Why is red tide so bad in 2018?

SANIBEL, Fla. - Red tide continues to plague beaches along the coast of Southwest Florida, and is suspected in the deaths of nine bottlenose dolphins found on Sarasota County beaches this week. 

Sanibel has also seen a massive fish kill. Crews have collected and removed 267 tons of dead sea life in the past few weeks.

"They are working on it to make it clear and clean, but I don't think I'll go in the water," said Ron Vos, visiting Sanibel from the Netherlands.

Many blame the water releases from Lake Okeechobee for fueling the red tide blooms and fish kills. But Greg Tolley, chair of Marine and Ecological Sciences at Florida Gulf Coast University, said the issue isn't that simple.

"There's just not enough nutrients in local waters for that to be a smoking gun," Tolley said. "Saharan dust from Africa has also been implicated in fueling organisms that make food for red tide blooms."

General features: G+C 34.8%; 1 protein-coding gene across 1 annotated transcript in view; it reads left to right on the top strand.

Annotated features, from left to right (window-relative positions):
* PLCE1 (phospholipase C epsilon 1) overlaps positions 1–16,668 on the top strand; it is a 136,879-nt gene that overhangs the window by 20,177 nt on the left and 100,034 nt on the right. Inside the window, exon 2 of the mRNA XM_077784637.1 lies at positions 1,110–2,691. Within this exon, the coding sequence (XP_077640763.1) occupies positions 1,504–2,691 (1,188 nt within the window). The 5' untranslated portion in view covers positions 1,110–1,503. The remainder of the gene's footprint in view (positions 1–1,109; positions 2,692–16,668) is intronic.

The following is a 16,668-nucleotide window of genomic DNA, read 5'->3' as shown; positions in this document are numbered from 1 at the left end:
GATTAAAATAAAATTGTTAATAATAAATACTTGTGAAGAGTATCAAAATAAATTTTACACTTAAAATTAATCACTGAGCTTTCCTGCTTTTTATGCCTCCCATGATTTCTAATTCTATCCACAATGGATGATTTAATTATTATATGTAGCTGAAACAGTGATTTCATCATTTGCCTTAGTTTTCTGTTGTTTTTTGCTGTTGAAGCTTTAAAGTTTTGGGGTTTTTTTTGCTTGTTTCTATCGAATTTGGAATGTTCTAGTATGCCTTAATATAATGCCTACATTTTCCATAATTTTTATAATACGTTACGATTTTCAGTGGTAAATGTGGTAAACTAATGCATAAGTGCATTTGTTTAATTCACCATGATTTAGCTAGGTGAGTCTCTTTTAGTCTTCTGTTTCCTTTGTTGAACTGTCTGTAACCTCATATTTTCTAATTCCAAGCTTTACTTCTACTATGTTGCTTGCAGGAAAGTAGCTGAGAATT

Efforts to clean the beaches and waterways are aimed at restoring Southwest Florida's ecology, fishing industry and tourism. But since red tide is a naturally occurring phenomenon in the Gulf of Mexico, Tolley cautions that cleaning local beaches and waterways might not have mich impact - if any - on red tide.

"I just don't want people to think that suddenly the red tides are going to disappear, or not come in shore," he said. "It's very complicated."

 

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